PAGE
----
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January 27, 2009
As quoted by Calvin Tomkins,
"If you can ironize with no affective "The Bride and the Bachelors"
result, with no destructiveness or (1962) p. 66
laughter either -- in other words, with
indifference -- then you have a chance
for another vista ... It's not very
clear, I know, but then I'm not writing
a book on the science of irony."
Duchamp often complained of art
being corrupted by commerce.
He thought chess was a purer
activity because "it was in no Possibly, what he was
danger of being corrupted by really talking about
money". is the corruption of
Duchamp at chess: trying to show that
creative flair could stand up to what
he called "the memory boys":
"According to Julien Levy, the art dealer,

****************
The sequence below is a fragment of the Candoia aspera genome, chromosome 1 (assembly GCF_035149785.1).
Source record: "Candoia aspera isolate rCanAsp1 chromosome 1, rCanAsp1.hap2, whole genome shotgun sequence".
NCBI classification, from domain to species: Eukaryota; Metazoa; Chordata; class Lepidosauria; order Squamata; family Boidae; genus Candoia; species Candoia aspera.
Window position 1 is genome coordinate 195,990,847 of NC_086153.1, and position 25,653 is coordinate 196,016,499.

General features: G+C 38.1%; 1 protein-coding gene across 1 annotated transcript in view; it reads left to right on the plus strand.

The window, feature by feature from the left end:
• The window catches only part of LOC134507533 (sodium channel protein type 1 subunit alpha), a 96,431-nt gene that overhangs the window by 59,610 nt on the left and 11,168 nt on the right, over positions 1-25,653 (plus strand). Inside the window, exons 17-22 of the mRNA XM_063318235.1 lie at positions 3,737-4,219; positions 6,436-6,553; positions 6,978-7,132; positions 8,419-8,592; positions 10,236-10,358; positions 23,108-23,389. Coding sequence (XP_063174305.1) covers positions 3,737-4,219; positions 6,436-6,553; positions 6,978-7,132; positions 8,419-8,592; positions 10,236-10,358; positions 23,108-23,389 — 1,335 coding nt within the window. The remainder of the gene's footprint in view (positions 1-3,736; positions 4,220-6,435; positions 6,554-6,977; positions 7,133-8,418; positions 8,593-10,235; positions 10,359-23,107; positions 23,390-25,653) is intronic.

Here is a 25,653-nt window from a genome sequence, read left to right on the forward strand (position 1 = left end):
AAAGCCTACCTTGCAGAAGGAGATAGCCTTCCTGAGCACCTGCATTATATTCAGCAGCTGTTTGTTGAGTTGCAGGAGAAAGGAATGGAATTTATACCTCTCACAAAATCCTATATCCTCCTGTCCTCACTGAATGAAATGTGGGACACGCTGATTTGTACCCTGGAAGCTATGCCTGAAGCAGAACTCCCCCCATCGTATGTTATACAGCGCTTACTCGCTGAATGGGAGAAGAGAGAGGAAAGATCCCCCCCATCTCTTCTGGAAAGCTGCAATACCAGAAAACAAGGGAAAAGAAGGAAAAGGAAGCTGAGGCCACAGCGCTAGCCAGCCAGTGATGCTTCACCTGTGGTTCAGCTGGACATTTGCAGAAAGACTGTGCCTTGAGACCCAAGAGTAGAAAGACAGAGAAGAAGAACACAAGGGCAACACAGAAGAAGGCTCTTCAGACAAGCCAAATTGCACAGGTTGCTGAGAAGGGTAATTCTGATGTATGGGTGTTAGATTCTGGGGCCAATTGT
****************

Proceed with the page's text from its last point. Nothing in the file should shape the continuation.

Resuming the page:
who has been a close friend of Duchamp's
for many years and an occasional chess
partner since Duchamp taught him the game,
'Marcel wanted to show that an artist's
mind, if it wasn't corrupted by money or
success, could equal the best in any field.
He thought that with its sensitivity to
images and sensations, the artist's mind
could do as well as the scientific mind
with it's mathematical memory. He came
damn close, too.'"
-- "The Bride and the Bachelors" (1962),
Calvin Tomkins, p.52
Reading this sketch of Duchamp,
the parallels with John Cage
seemed very striking -- and The air (pose?) of wise
then I realized that John Cage detached humor, the drive
is the second sketch in Tomkins to be truly original,
book. creating works that
undermine the very idea of
So, either it's an Art. The (apparent?)
obvious point, or I drive to overcome ego.
picked up on where
he was going.
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